As far as the co-existence of orienting module 78 and pattern recognizer 80 is concerned, it is noted that pattern recognizer 80 itself may take the bearer's current locomotion heading direction into account when finding the best match between the stored signal patterns associated with the various models on the one hand, and the current inbound fused data or motion signals on the other hand. The pattern recognition could, however, alternatively be performed on the basis of a coordinate-independent motion-related information, such as for example an absolute value of the strength of the mobile devices acceleration. Furthermore, as became clear from the description of FIG. 9, it may be favorable for improving the assessment of an appropriate correction signal by checker 130 to store some history of most recent locomotion cycle descriptors, either in a scaled or unscaled version, in order to improve the adjustment of the correction signal.

With regard to the sensor fusion module 54, it is noted that same may in fact be external to apparatus 50. The mobile device 12, for example, may comprise the sensor fusion module 54 in addition to apparatus 50.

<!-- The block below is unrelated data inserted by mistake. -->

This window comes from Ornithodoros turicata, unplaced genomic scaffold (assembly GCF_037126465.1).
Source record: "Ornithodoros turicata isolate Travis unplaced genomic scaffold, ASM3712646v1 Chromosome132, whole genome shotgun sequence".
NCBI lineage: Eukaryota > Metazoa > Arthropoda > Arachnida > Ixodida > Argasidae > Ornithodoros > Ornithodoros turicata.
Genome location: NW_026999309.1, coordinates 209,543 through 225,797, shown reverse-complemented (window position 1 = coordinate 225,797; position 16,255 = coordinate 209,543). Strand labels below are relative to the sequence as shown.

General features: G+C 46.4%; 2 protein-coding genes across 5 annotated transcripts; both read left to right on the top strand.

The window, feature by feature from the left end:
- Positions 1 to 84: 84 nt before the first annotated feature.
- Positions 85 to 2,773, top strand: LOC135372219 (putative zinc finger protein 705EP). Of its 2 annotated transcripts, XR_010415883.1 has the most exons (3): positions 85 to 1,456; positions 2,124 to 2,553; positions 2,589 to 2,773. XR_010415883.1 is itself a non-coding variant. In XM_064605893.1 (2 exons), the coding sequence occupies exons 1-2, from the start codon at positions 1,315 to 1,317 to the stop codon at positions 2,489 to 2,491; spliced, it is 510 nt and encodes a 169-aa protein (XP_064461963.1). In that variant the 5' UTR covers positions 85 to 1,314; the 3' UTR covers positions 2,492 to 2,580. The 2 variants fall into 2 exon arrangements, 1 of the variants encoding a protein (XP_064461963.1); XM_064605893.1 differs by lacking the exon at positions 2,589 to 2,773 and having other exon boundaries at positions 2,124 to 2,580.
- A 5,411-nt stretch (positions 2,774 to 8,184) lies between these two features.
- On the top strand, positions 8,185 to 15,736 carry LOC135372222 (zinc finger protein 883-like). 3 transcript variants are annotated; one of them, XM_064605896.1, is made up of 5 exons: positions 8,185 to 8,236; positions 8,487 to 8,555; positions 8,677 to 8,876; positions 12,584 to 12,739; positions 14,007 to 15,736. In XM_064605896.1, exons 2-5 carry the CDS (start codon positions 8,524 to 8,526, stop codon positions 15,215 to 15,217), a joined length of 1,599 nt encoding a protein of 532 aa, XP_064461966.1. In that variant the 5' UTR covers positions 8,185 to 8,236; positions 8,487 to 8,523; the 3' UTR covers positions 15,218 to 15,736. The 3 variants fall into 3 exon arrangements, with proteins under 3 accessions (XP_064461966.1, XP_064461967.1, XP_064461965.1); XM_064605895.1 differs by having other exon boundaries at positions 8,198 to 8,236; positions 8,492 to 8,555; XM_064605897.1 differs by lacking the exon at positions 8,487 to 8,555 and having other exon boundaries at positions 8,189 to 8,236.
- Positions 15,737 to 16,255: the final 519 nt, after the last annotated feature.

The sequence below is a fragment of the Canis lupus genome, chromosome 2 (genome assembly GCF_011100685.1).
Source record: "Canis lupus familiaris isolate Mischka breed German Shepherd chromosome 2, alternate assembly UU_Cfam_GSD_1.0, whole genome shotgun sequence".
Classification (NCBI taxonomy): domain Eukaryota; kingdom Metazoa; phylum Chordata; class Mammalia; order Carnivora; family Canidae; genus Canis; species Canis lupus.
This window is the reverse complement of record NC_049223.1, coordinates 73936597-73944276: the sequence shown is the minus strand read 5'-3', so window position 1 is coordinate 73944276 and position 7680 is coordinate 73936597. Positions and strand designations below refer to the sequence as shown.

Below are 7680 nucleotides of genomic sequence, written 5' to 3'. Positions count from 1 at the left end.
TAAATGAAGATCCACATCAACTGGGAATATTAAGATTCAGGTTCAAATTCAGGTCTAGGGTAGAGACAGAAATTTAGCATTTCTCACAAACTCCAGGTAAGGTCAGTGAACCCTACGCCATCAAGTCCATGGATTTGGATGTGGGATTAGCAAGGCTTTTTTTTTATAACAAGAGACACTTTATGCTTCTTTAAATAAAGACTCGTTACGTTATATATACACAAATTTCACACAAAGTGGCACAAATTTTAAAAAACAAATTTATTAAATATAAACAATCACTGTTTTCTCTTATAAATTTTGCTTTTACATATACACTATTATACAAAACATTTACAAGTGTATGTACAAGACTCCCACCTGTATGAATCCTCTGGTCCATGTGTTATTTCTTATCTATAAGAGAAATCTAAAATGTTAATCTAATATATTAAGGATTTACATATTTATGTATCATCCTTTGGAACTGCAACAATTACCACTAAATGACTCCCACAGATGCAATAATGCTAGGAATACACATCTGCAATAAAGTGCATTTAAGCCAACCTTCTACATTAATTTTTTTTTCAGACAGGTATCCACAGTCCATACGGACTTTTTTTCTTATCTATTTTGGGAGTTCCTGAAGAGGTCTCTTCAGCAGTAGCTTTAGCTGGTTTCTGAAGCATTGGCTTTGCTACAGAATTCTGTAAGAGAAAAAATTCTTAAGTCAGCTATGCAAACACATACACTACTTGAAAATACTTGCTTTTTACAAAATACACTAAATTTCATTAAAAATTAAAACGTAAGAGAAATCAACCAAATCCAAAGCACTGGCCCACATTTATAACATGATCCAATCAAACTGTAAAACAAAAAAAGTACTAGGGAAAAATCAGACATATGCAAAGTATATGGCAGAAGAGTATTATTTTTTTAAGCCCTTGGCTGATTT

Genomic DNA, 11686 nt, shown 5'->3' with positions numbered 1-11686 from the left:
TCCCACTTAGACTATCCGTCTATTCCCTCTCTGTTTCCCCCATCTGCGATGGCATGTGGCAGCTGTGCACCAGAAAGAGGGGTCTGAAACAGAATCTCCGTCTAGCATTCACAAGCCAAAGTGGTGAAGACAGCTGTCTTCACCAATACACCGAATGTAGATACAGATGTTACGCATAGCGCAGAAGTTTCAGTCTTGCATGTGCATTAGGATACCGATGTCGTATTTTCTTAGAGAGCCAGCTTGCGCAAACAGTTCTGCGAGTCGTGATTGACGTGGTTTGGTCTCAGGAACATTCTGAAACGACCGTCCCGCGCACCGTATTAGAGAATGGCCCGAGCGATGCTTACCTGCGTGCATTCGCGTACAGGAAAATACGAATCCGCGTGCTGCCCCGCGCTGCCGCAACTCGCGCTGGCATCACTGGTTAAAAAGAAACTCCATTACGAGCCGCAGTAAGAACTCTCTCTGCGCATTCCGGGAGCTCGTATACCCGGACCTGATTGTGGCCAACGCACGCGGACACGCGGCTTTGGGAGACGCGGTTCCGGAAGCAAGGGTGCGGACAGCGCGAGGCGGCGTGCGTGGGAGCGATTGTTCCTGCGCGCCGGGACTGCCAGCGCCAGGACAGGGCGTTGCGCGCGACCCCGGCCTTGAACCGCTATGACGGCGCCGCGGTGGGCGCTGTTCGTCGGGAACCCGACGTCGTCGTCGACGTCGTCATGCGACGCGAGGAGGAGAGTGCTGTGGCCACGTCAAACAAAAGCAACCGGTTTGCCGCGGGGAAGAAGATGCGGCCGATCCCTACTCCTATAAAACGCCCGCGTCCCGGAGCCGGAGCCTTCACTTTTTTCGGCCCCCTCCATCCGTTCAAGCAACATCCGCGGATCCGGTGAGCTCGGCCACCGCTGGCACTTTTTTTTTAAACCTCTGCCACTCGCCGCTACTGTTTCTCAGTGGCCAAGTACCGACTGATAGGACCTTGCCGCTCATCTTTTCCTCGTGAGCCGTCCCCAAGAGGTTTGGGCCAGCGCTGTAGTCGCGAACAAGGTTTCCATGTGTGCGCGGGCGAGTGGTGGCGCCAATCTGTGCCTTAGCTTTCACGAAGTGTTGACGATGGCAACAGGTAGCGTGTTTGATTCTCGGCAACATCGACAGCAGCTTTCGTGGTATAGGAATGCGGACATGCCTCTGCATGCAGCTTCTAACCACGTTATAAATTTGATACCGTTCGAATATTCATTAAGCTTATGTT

Although some aspects have been described in the context of an apparatus, it is clear that these aspects also represent a description of the corresponding method, where a block or device corresponds to a method step or a feature of a method step. Analogously, aspects described in the context of a method step also represent a description of a corresponding block or item or feature of a corresponding apparatus. Some or all of the method steps may be executed by (or using) a hardware apparatus, like for example, a microprocessor, a programmable computer or an electronic circuit. In some embodiments, some one or more of the most important method steps may be executed by such an apparatus.

Depending on certain implementation requirements, embodiments of the invention can be implemented in hardware or in software. The implementation can be performed using a digital storage medium, for example a floppy disk, a DVD, a Blu-Ray, a CD, a ROM, a PROM, an EPROM, an EEPROM or a FLASH memory, having electronically readable control signals stored thereon, which cooperate (or are capable of cooperating) with a programmable computer system such that the respective method is performed. Therefore, the digital storage medium may be computer readable.

Some embodiments according to the invention comprise a data carrier having electronically readable control signals, which are capable of cooperating with a programmable computer system, such that one of the methods described herein is performed.